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A stateless man and a German soldier

  • 15 May 2022
  • 7 replies
  • 126 views

Userlevel 3

Dear brother, dear sister,

let me share with you my long and tiring experience, forgive me if I write with simple words put down in naked frustration. Let me share part of my story, so you know what kinds of life are possible for men to live. So you know of men who belong to no country, who have less rights than a dog in Europe, who haven't, since before 2014, known a peaceful night of sleep not invaded by the fiery missiles launched at our parent's home from a roaring F-16 fighter aircraft, chasing us through the cracked grey streets of our childhood memories.

I was one of the stateless in Belgium. A man, they told me, who belonged to no nation. Only GOD recognized me now.

On my long walk from Stoney Greece to Belgium, I was captured near München, Germany. The Army there seemed to be waiting for me and would not let me walk further, and although my feet ached and were swollen, my stomach was empty, my brain was hot and dizzy, although I was sore from my knees up to my shoulders, I wanted to continue walking to where my brother was residing in Belgium. But the Germans wouldn't let me continue. Instead of granting my request to keep walking, they insulted me for abandoning my home which was now so far away, and they forced me to give them my fingerprints before going into the custody of the German government.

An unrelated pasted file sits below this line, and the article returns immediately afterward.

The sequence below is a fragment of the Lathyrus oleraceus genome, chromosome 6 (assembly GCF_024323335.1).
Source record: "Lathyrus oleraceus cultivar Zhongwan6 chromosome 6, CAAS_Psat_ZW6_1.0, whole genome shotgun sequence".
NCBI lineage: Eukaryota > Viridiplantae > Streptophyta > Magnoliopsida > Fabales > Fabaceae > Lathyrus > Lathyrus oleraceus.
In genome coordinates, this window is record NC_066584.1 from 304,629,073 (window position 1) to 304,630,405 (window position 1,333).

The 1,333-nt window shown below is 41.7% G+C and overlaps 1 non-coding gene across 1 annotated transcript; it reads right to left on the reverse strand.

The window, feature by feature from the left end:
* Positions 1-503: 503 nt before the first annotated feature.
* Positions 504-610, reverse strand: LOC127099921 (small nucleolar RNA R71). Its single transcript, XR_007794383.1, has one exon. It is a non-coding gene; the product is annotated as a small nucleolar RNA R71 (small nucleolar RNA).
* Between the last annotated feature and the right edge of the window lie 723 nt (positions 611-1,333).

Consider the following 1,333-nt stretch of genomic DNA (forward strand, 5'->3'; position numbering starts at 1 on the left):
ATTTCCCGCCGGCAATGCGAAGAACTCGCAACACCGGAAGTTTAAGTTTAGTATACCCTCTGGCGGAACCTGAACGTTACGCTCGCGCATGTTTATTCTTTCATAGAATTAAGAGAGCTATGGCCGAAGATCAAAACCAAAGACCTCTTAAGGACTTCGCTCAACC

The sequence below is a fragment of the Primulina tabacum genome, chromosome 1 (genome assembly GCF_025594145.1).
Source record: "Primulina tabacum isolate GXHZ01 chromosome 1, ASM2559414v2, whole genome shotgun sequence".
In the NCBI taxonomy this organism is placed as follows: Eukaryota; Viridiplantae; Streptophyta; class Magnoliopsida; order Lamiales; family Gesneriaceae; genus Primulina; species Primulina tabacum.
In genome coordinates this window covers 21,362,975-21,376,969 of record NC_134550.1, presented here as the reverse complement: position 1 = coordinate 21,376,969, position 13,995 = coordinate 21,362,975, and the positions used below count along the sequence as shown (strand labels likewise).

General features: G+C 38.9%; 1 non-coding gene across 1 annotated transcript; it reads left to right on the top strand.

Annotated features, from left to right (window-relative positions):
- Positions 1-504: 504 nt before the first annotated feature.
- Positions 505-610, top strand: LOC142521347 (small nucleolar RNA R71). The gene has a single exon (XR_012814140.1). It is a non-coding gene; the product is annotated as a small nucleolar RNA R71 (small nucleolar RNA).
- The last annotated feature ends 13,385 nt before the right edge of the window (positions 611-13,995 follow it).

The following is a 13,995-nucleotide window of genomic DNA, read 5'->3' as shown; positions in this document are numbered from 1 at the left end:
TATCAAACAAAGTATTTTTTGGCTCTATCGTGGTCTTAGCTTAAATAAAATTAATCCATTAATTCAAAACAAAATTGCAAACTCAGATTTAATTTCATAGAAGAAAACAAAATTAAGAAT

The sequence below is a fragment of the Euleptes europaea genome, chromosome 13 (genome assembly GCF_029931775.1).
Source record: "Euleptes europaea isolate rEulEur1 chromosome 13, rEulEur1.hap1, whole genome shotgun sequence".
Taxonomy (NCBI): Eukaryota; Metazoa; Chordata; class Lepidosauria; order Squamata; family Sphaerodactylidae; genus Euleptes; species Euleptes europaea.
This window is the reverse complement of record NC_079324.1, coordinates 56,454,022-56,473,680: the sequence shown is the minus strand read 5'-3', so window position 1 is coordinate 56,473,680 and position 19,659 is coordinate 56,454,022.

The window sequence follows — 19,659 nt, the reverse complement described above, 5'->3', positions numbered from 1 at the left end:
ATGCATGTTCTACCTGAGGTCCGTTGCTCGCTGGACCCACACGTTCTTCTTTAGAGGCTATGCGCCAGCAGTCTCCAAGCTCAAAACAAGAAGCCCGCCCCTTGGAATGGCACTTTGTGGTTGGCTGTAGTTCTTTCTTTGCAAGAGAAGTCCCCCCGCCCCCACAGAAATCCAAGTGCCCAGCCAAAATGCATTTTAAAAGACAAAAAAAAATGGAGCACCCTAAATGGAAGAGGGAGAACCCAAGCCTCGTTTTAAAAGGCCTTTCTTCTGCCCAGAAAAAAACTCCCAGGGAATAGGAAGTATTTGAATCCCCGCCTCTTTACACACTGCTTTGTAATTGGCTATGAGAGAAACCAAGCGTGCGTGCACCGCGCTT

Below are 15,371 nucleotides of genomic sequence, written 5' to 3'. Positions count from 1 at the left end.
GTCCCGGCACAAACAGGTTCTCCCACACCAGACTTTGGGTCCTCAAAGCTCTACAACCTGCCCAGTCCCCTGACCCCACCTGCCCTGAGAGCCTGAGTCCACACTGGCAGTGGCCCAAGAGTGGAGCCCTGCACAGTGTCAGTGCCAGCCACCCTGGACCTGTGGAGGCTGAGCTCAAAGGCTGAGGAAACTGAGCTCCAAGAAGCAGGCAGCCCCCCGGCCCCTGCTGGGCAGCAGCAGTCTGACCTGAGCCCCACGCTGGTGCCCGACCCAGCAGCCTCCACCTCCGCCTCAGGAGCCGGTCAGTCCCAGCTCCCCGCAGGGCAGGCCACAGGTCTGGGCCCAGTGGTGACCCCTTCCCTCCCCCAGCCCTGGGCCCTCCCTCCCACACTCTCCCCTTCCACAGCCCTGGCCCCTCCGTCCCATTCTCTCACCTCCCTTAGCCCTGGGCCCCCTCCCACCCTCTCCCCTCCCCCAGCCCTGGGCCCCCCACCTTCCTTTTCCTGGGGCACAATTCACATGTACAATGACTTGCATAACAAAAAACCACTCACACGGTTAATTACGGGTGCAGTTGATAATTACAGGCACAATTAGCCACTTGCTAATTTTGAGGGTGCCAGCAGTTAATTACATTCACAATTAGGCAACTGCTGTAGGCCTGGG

„Coward, why did you not stay to fix the trouble in your homeland? Why do you bother us here?“ The German soldier looked as friendly as the snarling dog he kept chained by his side.

Trying to lift my head and look with some self-respect into the German's eyes, I spoke,

„Look, the only option in my homeland is violence. There are no jobs, even for someone with a degree...but I don't believe that violence is going to help my family, I don't believe in violence, my people, my...“

He pushed me forward before I could finish my explanation. It was obvious that he expected and heard no answer to his insult. I was just another oxygen thief causing him more paperwork. It seemed that probably his insult was standard, something he said to every face that he had to process. No explanation I could have given would have won his sympathy or recognition as a human being, someone with a story, with dreams, many broken dreams, a human being who desperately needed respect and hope, just like anyone else.

Far away in Belgium, my younger brother, whom I hadn't seen in many years, four years younger than I and more of the sensitive type than me, was worried waiting for any report of my location, or even my appearance in Belgium at any time. Now he would have to wait even longer than my sore feet could carry me to Belgium. But how long? A week? A month? A year? Five years? Who could say?

I remember when we were boys. He was always the patient one. The youngest of four proud brothers; he was both sensitive and fearless. How much I missed him. But I couldn't think about that now or the -swear word hidden- in the military transport would read the weakness in my face and probably smile. I couldn't bear that. I will be a statue for now, at least until I am alone again, then probably I will cry...I didn't make it to Belgium yet. What will I tell my mother?

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Best answer by pdiffenderfer 17 May 2022, 19:14

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7 replies